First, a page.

The researcher was interested in sibling abuse for several intertwined reasons. As a school counselor for 8 years, the researcher worked with many children and their siblings around issues that were commonly referred to as sibling rivalry. However, the researcher received no training or academic coursework about sibling abuse and in retrospect acknowledged that sibling abuse or violence may have been overlooked with several students. In addition, the researcher is the middle child of five siblings and experienced mild sibling aggression beyond developmentally appropriate sibling rivalry. The researcher acknowledged that these professional and personal experiences furthered an interest to learn more about sibling abuse. The researcher engaged in ongoing reflexivity and continued to engage in bridling professional and personal experiences with sibling abuse throughout the data collection and analysis process.




A total of seven themes emerged from the two interviews with the participants. The seven themes, as well as corresponding subthemes, have been organized into two overarching categories: (a) responding to sibling abuse, and (b) factors contributing to sibling abuse (see Figure 1). The first category represented participants’ perception of their role as school counselors to respond to students experiencing sibling abuse and ways in which to support families. The overarching category of responding to sibling abuse was supported by the following four themes: keeping students safe, defining the line, multiple victims and needs, and education and awareness. The second overarching category represented what participants perceived as contributing factors that might influence and impact how they viewed and responded to students experiencing sibling abuse. The second overarching category, factors contributing to sibling abuse, was supported by the following four themes: education and awareness, sibling bond, learned violence, and systemic barriers. It was determined that one of the seven themes (education and awareness) overlapped and fit into both of the overarching categories. Descriptions of the themes and accompanying subthemes are provided with support from participants. Participants chose pseudonyms to be used throughout their participation in this research study.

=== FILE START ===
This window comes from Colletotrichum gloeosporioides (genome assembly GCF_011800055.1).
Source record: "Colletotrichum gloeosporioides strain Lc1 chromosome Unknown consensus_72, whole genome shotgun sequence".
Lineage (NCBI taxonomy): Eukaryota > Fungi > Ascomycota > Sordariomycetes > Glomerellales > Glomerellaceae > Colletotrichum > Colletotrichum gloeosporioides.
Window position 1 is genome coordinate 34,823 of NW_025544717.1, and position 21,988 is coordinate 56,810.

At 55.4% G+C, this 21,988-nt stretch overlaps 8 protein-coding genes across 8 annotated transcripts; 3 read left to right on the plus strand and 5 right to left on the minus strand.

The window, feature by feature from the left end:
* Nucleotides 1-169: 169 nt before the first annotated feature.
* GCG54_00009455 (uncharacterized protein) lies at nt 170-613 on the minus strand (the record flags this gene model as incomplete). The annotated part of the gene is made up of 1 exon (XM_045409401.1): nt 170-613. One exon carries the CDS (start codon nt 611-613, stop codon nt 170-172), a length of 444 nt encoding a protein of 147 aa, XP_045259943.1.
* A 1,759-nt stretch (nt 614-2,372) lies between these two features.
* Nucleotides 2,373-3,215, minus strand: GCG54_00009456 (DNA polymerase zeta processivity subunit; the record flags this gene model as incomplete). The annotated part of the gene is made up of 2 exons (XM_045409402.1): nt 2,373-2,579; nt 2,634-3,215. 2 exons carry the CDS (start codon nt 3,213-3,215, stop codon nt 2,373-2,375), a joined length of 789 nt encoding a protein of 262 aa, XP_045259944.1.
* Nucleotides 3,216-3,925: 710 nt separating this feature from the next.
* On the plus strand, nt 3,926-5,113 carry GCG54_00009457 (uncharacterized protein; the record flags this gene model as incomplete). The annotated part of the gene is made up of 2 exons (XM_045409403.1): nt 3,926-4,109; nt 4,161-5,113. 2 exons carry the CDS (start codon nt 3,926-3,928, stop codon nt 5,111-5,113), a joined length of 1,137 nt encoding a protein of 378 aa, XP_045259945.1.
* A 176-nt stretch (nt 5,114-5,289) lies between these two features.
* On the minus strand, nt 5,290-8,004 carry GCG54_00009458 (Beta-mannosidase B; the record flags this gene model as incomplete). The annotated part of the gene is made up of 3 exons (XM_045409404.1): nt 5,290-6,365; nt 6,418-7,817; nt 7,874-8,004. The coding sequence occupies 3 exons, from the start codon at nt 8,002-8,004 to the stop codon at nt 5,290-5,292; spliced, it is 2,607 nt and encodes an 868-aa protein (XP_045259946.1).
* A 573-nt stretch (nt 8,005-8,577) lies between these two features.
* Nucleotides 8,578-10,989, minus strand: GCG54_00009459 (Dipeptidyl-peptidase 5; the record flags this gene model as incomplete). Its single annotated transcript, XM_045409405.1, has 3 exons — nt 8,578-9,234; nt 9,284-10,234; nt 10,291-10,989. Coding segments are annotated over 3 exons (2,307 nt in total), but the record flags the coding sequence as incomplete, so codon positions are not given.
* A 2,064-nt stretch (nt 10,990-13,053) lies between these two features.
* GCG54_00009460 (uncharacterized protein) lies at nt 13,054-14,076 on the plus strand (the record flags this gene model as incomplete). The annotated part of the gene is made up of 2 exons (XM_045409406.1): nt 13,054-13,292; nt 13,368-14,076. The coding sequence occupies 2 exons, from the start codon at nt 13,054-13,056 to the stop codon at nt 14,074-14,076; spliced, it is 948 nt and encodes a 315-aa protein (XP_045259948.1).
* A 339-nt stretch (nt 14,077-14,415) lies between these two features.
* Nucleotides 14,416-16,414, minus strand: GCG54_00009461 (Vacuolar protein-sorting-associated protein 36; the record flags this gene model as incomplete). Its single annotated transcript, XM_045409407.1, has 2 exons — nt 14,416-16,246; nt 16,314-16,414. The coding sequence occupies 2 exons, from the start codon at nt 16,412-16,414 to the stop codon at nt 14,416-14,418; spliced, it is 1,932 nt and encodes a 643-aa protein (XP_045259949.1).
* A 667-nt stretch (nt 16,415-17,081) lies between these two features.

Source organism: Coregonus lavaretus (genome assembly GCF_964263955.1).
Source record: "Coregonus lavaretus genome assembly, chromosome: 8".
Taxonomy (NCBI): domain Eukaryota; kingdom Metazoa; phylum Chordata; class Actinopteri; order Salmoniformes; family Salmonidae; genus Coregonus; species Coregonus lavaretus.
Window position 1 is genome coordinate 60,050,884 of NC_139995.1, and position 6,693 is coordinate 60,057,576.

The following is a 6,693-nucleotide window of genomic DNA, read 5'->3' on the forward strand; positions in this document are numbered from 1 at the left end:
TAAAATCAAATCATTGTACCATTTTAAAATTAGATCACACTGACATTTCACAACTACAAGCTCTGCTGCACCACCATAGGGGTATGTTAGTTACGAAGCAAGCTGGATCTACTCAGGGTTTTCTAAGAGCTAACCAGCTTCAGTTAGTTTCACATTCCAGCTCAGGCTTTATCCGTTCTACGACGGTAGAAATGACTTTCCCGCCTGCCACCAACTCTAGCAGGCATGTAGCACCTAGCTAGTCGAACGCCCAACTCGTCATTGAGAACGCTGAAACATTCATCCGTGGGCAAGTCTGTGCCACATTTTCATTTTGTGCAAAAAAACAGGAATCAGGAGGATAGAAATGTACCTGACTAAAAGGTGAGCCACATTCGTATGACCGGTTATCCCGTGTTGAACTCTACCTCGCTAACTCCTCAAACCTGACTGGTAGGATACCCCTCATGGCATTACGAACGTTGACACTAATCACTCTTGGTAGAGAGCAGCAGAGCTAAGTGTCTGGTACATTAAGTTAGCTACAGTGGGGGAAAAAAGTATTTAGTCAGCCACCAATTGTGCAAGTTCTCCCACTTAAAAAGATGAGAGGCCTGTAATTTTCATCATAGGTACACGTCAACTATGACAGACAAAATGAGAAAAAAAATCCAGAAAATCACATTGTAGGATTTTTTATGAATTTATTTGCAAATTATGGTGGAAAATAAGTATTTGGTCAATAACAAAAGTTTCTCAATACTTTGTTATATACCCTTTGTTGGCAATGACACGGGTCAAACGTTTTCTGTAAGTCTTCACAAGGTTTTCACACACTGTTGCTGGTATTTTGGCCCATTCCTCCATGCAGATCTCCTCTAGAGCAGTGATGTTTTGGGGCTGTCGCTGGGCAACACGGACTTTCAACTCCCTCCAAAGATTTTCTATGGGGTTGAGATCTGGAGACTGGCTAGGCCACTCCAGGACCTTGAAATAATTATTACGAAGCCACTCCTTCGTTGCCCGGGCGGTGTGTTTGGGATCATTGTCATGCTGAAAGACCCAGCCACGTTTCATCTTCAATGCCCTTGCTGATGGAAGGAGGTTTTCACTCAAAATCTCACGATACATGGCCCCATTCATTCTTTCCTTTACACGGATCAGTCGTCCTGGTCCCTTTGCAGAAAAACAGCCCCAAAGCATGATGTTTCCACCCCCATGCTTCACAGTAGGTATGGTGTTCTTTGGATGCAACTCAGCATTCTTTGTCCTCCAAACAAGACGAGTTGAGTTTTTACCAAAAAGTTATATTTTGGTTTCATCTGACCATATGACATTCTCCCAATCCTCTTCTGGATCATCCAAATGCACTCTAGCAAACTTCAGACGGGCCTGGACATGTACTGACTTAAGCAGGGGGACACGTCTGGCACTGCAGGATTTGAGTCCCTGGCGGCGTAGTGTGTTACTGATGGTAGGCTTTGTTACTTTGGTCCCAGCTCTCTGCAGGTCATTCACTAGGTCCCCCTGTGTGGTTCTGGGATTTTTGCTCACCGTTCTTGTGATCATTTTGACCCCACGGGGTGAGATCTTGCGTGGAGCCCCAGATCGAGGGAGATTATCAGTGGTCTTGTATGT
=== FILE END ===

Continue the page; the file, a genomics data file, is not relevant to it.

Responding to Sibling Abuse
Keeping students safe.
The first theme that emerged from the participant data was keeping students safe. This theme was defined as participants’ shared beliefs that as school counselors, they are responsible to respond and to advocate on behalf of all students in order to keep them safe from psychological harm. Participants shared that abuse by a sibling was “no different” than a parent abusing a child. However, only one of the eight participants shared that she had responded to sibling abuse by following specific district protocol outlining how school counselors should report sibling abuse. Of the remaining seven participants, four had encountered one or more instances of sibling abuse at their school and responded in a variety of ways to keep students safe. The remaining three participants hypothesized what they might do if sibling abuse was suspected, but reported that they had never directly spoken to a student about sibling abuse. Two subthemes emerged from the participants’ descriptions of keeping students safe—advocacy and collaboration.